USS Tillman (DD-641)

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USS Tillman (DD-641), off the New York Navy Yard, New York, 8 October 1944.
USS Tillman off the New York Navy Yard, New York, 8 October 1944.
United States
NameUSS Tillman
NamesakeBenjamin Tillman
BuilderCharleston Navy Yard, Charleston, South Carolina
Laid down1 May 1941
Launched20 December 1941
Sponsored byMrs. Charles Sumner Moore
Commissioned4 June 1942
Decommissioned6 February 1947
Stricken1 June 1970
FateSold for scrapping 8 May 1972
General characteristics
Class and typeGleaves-class destroyer
Displacement1,630 tons
Length348 ft 3 in (106.15 m)
Beam36 ft 1 in (11.00 m)
Draft11 ft 10 in (3.61 m)
  • 50,000 shp (37,000 kW);
  • 4 boilers;
  • 2 propellers
Speed37.4 knots (69 km/h)
Range6,500 nmi (12,000 km; 7,500 mi) at 12 kn (22 km/h; 14 mph)
Complement16 officers, 260 enlisted

USS Tillman (DD-641), a Gleaves-class destroyer, was the second ship of the United States Navy to be named for United States Senator Ben Tillman. In commission from 1942 to 1947, she saw service in World War II, primarily in the Atlantic and Mediterranean.

Service history[edit]

Construction and commissioning[edit]

Dual launch of Tillman and Beatty

Tillman was laid down on 1 May 1941 at the Charleston Navy Yard in Charleston, South Carolina; launched on 20 December 1941, sponsored by Mrs. Charles Sumner Moore; and commissioned on 4 June 1942 with Lieutenant Commander Francis Douglas McCorkle in command.


From June until September 1942, Tillman underwent sea trials and shakedown off the United States East Coast. In September and October, the new destroyer escorted convoys and participated in exercises on the Eastern Sea Frontier before getting underway on 23 October from the Chesapeake Bay with a convoy bound for Operation Torch.

Shortly before midnight on 7 November, Tillman reached a point some 6 nautical miles (11 km; 6.9 mi) off the coast of Africa and began screening the unloading transports of the Center Attack Group during the Naval Battle of Casablanca near Fedhala. While screening off the transport area, Tillman engaged Vichy French patrol vessel, W-43, which had attempted to slip six merchant ships into the transport area despite the destroyer's warnings. After coming under fire from Tillman's 5-inch (127 mm) guns, the patrol vessel exploded and beached herself. Tillman later captured three French merchant ships.

On 10 November, American troops advancing on Casablanca from the east came under fire from Vichy French destroyers. Tillman, the heavy cruiser Augusta, and the destroyer Edison attacked the French ships, at the same time drawing fire from the French shore batteries, including that at El Hank. Maneuvering at speeds of up to 34 knots (63 km/h; 39 mph), Tillman fired on the French ships, leaving one vessel steaming in circles, before she returned to her station off the transport area. On 12 November, Tillman departed the area escorting a convoy which weathered 50-to-60-foot (15 to 18 m) seas before arriving safely at New York on 1 December 1942.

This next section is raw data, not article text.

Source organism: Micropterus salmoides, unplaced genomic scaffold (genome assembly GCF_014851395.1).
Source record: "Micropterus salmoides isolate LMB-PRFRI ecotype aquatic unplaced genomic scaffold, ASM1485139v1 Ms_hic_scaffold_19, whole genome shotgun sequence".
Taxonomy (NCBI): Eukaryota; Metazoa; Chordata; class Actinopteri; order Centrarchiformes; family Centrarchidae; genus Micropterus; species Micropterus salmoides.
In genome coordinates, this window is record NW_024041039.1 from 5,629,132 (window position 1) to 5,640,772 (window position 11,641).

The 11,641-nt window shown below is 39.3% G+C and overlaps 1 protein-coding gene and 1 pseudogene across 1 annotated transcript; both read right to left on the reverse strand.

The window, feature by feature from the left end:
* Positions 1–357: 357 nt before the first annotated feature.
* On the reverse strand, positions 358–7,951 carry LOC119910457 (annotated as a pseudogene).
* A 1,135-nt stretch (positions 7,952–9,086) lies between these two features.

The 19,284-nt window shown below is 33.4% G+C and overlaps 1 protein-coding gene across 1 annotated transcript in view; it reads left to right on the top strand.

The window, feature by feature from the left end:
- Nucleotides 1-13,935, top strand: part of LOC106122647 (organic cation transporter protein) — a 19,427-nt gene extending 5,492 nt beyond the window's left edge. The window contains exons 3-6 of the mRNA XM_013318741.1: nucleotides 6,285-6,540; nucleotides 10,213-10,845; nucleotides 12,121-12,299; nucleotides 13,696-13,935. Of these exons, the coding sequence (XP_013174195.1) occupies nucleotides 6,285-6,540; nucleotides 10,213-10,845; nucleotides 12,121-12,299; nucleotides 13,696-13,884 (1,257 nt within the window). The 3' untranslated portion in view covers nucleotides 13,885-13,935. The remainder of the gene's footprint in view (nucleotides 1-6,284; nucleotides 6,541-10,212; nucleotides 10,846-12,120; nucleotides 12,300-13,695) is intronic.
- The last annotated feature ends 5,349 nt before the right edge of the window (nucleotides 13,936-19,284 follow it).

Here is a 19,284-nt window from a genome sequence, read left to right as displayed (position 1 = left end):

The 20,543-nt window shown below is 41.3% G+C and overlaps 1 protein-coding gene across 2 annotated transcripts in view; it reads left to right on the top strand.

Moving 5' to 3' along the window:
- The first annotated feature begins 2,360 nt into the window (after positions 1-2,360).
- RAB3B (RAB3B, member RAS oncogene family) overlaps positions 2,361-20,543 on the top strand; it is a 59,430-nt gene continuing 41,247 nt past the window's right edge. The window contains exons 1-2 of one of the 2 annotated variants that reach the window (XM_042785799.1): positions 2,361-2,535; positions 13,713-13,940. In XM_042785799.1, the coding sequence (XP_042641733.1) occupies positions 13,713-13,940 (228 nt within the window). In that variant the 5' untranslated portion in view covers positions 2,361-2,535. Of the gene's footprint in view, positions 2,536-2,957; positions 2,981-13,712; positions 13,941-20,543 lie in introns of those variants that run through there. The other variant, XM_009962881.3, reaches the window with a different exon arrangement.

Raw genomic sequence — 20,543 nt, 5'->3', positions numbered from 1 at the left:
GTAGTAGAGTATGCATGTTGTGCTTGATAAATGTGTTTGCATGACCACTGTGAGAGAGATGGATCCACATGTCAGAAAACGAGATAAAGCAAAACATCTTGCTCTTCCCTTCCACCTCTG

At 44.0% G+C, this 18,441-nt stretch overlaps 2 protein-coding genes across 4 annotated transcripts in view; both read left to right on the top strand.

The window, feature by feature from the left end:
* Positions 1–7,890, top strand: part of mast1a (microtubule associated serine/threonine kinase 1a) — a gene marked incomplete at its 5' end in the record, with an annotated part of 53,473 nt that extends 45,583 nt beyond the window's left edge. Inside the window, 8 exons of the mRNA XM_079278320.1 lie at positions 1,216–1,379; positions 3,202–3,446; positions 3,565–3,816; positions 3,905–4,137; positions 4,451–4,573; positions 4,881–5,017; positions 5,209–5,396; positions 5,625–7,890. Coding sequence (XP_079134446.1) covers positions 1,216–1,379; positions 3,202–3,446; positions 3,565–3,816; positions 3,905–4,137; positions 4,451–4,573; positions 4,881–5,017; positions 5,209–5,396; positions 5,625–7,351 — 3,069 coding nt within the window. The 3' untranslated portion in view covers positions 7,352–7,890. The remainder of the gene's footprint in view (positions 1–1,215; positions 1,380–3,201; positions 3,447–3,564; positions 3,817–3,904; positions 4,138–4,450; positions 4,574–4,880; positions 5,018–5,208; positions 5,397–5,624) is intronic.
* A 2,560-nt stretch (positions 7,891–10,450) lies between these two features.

Tillman continued convoy duty in the wintry Atlantic and then participated in exercises off Casco Bay, Maine. Departing New York Harbor in the early hours of 8 February 1943, a dark night with unusually strong tides, Tillman sideswiped the paravane boom of an improperly illuminated merchant vessel anchored directly in the channel. After repairs at New York, Tillman operated on the Eastern Sea Frontier in February and March 1943, performing escort duties and participating in exercises. In the spring of 1943, Tillman protected convoys in the Atlantic and Mediterranean.

On 6 July 1943, Tillman screened the sortie from Oran of a convoy bound for Operation Husky, the invasion of Sicily. In the days that followed, she provided neutralizing fire on beach defenses and picked off artillery which menaced troops landing near Scoglitti. Before dawn on 10 July, Tillman fired her first salvo into Yellow Beach at 03:31, as the assault got underway. At 04:30, a stick of six bombs dropped by enemy aircraft exploded 300 yards (270 m) off Tillman's starboard bow, temporarily knocking out her radar. An hour later, Tillman silenced a shore battery which had been firing on Yellow Beach. Enemy aircraft, flying in low over the land where they were indiscernible by radar, harassed landing troops and supporting ships. Fear of hitting troops on the beaches forced the Allied ships to withhold their fire when aiming at the low-flying planes.

During the night of 10–11 July, Tillman patrolled off the invasion beaches. On 11 July, she repelled enemy aerial bombing attacks and supplied fire missions called in by shore observers. On 16 July, Tillman returned to Oran to guard returning transports.